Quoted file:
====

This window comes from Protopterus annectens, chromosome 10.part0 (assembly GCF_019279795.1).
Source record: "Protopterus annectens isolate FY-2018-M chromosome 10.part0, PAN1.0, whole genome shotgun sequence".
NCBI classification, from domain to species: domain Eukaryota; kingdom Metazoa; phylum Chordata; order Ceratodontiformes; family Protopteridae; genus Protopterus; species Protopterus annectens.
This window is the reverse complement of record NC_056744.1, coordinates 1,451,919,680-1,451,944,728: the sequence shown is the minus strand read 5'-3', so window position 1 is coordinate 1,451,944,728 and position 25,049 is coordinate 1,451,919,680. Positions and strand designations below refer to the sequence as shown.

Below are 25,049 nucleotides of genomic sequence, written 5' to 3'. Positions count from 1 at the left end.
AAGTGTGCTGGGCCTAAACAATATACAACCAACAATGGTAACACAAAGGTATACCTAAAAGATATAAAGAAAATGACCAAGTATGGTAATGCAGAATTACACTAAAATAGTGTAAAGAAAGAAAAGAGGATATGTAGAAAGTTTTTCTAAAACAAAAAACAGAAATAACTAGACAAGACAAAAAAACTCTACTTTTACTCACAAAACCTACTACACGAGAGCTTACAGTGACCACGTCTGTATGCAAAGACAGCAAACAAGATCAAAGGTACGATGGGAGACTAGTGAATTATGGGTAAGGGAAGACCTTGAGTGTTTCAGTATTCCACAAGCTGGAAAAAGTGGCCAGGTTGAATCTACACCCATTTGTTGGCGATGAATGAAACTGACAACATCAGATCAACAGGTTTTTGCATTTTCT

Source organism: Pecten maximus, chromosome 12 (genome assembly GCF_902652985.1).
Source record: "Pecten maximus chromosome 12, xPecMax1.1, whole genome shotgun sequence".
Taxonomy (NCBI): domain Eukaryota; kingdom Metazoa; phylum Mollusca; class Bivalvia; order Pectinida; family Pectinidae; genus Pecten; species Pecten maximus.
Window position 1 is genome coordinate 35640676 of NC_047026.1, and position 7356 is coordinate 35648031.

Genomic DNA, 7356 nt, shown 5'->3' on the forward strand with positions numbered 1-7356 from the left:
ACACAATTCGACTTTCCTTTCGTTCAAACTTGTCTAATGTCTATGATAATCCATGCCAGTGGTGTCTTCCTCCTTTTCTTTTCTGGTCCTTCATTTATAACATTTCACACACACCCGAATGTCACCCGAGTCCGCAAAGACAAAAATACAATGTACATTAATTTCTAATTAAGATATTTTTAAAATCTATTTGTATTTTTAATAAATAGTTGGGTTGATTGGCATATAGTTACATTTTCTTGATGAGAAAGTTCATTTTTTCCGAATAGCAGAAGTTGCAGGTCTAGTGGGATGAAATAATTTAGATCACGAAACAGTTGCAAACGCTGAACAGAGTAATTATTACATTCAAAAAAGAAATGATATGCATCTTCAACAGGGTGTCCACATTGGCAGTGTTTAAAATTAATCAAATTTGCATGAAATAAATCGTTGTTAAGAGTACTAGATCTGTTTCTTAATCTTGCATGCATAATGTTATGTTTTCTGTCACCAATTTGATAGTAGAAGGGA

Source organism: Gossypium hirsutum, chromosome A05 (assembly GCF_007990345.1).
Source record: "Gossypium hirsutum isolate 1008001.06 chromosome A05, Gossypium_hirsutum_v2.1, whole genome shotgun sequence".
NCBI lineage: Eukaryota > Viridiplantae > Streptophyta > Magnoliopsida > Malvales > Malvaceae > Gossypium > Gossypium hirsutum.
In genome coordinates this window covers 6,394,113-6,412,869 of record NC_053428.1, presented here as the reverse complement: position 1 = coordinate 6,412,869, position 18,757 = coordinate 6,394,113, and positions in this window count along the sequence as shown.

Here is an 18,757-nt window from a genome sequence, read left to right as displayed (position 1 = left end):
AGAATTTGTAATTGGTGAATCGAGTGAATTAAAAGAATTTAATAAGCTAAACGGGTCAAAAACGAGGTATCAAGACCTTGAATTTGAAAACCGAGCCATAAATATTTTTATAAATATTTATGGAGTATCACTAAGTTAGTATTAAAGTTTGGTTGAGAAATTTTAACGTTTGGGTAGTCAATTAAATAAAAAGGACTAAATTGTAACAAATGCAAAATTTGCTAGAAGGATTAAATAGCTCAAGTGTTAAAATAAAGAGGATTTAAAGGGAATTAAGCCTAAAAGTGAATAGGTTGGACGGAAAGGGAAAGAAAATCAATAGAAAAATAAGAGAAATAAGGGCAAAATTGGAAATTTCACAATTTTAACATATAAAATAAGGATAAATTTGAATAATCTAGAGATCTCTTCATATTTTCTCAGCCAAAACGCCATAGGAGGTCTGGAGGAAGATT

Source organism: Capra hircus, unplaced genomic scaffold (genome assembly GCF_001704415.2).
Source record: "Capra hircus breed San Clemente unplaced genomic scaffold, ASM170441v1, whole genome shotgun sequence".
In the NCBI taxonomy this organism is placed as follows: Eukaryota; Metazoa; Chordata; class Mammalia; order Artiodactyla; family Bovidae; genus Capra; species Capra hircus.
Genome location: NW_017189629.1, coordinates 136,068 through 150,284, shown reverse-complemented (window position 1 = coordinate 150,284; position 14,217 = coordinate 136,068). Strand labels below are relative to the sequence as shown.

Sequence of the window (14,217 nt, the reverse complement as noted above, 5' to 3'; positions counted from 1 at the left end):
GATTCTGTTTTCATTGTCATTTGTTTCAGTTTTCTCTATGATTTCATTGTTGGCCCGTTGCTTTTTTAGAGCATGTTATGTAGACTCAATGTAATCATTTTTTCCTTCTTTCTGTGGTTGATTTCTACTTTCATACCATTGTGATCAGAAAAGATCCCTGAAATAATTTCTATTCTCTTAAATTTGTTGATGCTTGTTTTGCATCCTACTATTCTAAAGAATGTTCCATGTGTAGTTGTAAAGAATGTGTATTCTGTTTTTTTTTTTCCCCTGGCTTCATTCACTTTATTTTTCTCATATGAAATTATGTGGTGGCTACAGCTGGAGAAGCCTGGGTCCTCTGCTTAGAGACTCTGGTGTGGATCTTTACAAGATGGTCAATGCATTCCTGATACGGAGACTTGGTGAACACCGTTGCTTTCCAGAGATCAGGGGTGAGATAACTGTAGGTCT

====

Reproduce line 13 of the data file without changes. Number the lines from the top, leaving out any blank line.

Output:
Source organism: Gossypium hirsutum, chromosome A05 (assembly GCF_007990345.1).